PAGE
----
László Moholy-Nagy, Funkturm Berlin, 1928.
Other survey exhibitions of note are ‘La Movida’, chronicling a decade of social turmoil and flamboyant pop culture in post-Franco Spain (Ouke Leele’s picture of a ‘hairdo’ fashioned from lemons forms the Rencontres visual identity this year); an eye-opening introduction to the ‘Zone’, a 250-metre-wide strip of land around Paris used for defensive purposes and then inhabited by the poor and other marginals for around 100 years; and a brilliant show about the role of photography in the avant-garde Belgian magazine Variétés (1928-30) with pictures by Germaine Krull, Eli Lotar, László Moholy-Nagy, and many others. There are always history lessons aplenty at Rencontres and this year they also include Helen Levitt’s remarkably unconstrained pictures of children playing in the streets of mid-twentieth-century New York and ‘Unretouched Women’, showcasing three key 1970s feminist photobooks about women’s lives and experiences by Eve Arnold, Abigail Heyman and Susan Meiselas.
National Scientific and Industrial Research and Inventions Office, Georges Mabboux’s acoustic horns to locate aircraft,
31 May 1935. CNRS collection A_3264. (‘The Saga of Invention’ exhibition).
In this exceptionally rewarding line-up, exhibitions devoted to individual contemporaries have to work hard make an impression. Christian Lutz’s panoramic visual indictments of casino culture in Las Vegas and Macao verge on hallucination; his control of lighting is so complete that it is hard to distinguish the ‘real’ from the staged. In ‘Datazone’, Philippe Chancel’s global travels have delivered images of crisis – from Afghanistan to Bulgaria, from Nigeria to Detroit – pervaded by what the curators call a ‘sick beauty’. From Antarctica, Chancel brings back the unnerving scene of a huge area of melted ice in the shape of a fallen man. After planet-scale catastrophes the mind can barely grasp, the intimate personal focus of Chinese photographer Pixy Liao’s ‘Experimental Relationship’ with her ever-compliant boyfriend is almost a comfort. Seated at a kitchen table with a blank expression, she helps herself to a piece of melon balanced on his crotch as he obligingly does the honours with the picture timer.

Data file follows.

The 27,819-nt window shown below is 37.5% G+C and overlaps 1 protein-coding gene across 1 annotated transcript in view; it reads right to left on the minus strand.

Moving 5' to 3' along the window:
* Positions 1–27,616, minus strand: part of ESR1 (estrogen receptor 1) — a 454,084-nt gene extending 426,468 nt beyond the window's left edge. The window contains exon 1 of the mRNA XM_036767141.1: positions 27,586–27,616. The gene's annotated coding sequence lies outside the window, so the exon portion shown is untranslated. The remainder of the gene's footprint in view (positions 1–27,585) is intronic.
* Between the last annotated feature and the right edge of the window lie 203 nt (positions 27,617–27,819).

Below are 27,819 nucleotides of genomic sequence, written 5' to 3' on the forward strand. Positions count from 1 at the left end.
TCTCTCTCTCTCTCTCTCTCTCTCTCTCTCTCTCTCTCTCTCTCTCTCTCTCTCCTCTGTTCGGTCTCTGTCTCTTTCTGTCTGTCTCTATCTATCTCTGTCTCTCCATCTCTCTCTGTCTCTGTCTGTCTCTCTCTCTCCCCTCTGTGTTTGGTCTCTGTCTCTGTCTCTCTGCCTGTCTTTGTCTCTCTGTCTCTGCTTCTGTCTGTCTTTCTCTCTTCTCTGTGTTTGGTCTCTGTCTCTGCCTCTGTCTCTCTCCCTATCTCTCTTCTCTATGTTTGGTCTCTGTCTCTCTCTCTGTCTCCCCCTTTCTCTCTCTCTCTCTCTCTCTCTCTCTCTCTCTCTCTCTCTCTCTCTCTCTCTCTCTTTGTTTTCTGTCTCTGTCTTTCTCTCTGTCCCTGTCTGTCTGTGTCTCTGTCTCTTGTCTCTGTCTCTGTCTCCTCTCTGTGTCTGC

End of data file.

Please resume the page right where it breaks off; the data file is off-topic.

Pixy Liao, Start your day with a good breakfast together, from the ‘Experimental Relationship’ series, 2009. Courtesy of the artist.
The ten new photographers nominated for the Louis Roederer Discovery Award 2019 are mostly of a high standard and better than last year’s. The public’s award went to British photographer-anthropologist Alys Tomlinson’s lyrical studies of Christian pilgrimage sites in Europe; I would probably have cast the same vote. The joint official winners, Máté Bartha (for pictures of military summer camps in Hungary) and Laure Tiberghien (for glowing Rothko-like abstracts), embody the award’s catholic scope. I was gripped by Steeve Bauras’ ‘White Dreams Extended’, which counterposes distorted footage of Second World War pilots and fighters with oneiric blow-ups of old photos paired with empty black space. Reading the introduction, with references to the making of a ‘new space-time’, I wondered whether Bauras himself could entirely explain what he is doing in this installation. But the images unite to convey the sensation that a deep historical and psychic trauma is being excavated and aired.
Alys Tomlinson, Untitled 18, from the ‘Ex-Voto’ series, 2016-18. Courtesy of the artist and Hacklebury Fine Art, London.
Steeve Bauras, White Dreams Extended n°01, Paris, 2007-16. Courtesy of the artist and YCOS-Project.
All images here are reproduced with the kind permission of the Arles festival press department.
Rick Poynor, writer, Eye founder, Professor of Design and Visual Culture, University of Reading